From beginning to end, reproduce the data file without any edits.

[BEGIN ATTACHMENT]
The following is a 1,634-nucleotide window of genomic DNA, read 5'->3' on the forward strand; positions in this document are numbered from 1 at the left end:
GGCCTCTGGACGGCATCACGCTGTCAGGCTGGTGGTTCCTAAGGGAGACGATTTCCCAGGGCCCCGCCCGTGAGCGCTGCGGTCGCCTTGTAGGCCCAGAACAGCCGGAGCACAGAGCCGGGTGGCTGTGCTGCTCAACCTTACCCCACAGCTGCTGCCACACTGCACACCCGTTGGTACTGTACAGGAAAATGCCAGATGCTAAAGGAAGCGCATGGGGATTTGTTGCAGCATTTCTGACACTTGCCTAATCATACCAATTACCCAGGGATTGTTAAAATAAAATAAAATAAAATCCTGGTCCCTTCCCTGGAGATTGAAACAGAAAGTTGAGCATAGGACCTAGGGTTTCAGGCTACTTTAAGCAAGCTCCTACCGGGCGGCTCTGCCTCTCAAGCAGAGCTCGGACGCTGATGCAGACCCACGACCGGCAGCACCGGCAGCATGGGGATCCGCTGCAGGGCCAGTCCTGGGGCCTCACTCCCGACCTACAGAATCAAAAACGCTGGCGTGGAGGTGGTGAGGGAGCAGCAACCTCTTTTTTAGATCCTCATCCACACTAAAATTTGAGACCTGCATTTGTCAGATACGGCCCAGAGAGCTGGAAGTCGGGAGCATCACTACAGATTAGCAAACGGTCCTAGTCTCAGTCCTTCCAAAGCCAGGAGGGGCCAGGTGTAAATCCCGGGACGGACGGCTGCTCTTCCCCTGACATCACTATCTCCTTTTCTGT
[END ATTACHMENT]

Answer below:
The following is a 1,634-nucleotide window of genomic DNA, read 5'->3' on the forward strand; positions in this document are numbered from 1 at the left end:
GGCCTCTGGACGGCATCACGCTGTCAGGCTGGTGGTTCCTAAGGGAGACGATTTCCCAGGGCCCCGCCCGTGAGCGCTGCGGTCGCCTTGTAGGCCCAGAACAGCCGGAGCACAGAGCCGGGTGGCTGTGCTGCTCAACCTTACCCCACAGCTGCTGCCACACTGCACACCCGTTGGTACTGTACAGGAAAATGCCAGATGCTAAAGGAAGCGCATGGGGATTTGTTGCAGCATTTCTGACACTTGCCTAATCATACCAATTACCCAGGGATTGTTAAAATAAAATAAAATAAAATCCTGGTCCCTTCCCTGGAGATTGAAACAGAAAGTTGAGCATAGGACCTAGGGTTTCAGGCTACTTTAAGCAAGCTCCTACCGGGCGGCTCTGCCTCTCAAGCAGAGCTCGGACGCTGATGCAGACCCACGACCGGCAGCACCGGCAGCATGGGGATCCGCTGCAGGGCCAGTCCTGGGGCCTCACTCCCGACCTACAGAATCAAAAACGCTGGCGTGGAGGTGGTGAGGGAGCAGCAACCTCTTTTTTAGATCCTCATCCACACTAAAATTTGAGACCTGCATTTGTCAGATACGGCCCAGAGAGCTGGAAGTCGGGAGCATCACTACAGATTAGCAAACGGTCCTAGTCTCAGTCCTTCCAAAGCCAGGAGGGGCCAGGTGTAAATCCCGGGACGGACGGCTGCTCTTCCCCTGACATCACTATCTCCTTTTCTGT